The number of construction firms requiring insolvency advice could be set to rise after the Federation of Master Builders (FMB) claimed the future is not looking particularly rosy for the industry.
Data from the Office for National Statistics released on September 2nd showed that new construction orders in the second quarter of this year fell by 16.3 per cent in comparison to the first three months of 2011.
It means the total volume of all new orders is now at its lowest since the third quarter of 1980.
The figures also represent a 23.2 per cent year-on-year decline in new construction orders, which might suggest that some firms could struggle and need bankruptcy advice to help them stay afloat during tough times.
FMB media and communications manager Jayne Runacres explained that the scale of the problems depends on which sector a firm is operating in.
"While some parts of it have seen some modest improvements, albeit from a very low base, others have not. Overall the future for the industry certainly doesn't look too rosy," she said.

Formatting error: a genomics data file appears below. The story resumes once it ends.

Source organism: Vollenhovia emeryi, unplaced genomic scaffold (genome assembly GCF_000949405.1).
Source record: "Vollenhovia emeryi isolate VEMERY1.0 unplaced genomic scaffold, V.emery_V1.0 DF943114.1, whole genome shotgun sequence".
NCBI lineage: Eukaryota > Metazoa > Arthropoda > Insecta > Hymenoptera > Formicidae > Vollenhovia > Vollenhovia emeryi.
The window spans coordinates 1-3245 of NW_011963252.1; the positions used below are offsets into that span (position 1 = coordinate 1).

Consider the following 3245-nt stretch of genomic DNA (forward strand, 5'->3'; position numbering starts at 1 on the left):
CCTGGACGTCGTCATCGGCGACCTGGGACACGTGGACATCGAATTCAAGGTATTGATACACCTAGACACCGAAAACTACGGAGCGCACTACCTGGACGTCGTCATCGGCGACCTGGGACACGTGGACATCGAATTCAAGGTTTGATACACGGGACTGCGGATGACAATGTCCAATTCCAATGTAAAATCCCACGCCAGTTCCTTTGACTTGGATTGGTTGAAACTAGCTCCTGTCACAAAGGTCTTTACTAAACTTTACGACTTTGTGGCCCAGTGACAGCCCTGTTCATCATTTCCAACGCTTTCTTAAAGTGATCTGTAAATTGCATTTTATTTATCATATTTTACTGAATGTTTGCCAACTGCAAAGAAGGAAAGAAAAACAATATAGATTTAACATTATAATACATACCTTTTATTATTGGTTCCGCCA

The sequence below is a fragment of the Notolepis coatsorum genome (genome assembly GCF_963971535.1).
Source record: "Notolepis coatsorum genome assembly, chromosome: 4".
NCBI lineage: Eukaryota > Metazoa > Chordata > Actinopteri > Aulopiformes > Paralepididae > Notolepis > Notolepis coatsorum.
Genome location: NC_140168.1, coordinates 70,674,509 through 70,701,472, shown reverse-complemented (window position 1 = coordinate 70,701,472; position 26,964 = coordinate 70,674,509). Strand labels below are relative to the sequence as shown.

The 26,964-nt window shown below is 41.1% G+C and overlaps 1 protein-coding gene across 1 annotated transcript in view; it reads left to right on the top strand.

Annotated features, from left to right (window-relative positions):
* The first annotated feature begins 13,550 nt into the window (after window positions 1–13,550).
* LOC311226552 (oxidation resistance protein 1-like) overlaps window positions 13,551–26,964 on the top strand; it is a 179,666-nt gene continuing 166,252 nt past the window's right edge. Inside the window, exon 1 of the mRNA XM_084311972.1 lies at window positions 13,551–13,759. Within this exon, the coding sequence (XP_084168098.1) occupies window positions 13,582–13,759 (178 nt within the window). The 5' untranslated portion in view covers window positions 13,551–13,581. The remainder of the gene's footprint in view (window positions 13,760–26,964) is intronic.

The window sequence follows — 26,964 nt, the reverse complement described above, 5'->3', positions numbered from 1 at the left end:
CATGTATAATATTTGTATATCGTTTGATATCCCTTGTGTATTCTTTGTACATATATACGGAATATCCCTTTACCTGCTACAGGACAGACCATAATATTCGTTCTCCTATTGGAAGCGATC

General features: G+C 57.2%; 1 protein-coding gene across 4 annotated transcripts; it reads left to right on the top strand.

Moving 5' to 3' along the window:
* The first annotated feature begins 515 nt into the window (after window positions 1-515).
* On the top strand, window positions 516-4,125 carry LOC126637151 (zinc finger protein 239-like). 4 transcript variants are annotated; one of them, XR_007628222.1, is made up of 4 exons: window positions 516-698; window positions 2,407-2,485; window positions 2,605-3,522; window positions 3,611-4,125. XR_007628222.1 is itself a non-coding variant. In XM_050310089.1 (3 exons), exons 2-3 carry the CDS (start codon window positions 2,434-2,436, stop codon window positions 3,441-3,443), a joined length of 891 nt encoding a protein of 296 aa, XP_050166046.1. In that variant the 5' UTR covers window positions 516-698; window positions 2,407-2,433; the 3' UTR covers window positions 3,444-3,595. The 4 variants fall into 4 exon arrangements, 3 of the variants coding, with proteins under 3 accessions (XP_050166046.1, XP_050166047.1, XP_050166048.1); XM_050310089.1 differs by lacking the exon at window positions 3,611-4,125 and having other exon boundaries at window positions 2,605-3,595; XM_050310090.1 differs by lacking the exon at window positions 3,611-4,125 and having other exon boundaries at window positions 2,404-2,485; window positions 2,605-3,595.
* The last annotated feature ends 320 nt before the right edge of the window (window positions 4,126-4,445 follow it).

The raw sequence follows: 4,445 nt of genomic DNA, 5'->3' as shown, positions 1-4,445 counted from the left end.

The expert added that things could be about to get a whole lot worse with work based around specific events drying up soon.
"Major projects such as the Olympics are coming to an end with not a great deal coming forward to replace them and house building is currently predicted to be flat for the next three years and still far short of 2007 in 2015," Ms Runacres claimed.
She pointed out that recent FMB research shows that small and medium-sized enterprises (SMEs) in certain sectors are particularly prone to a lack of work – a fact that could see them require insolvency advice if problems get out of control.
"Our own state of trade survey shows that SMEs in the domestic repair maintenance and improvement sector haven't seen work load growth in over three-and-a-half years."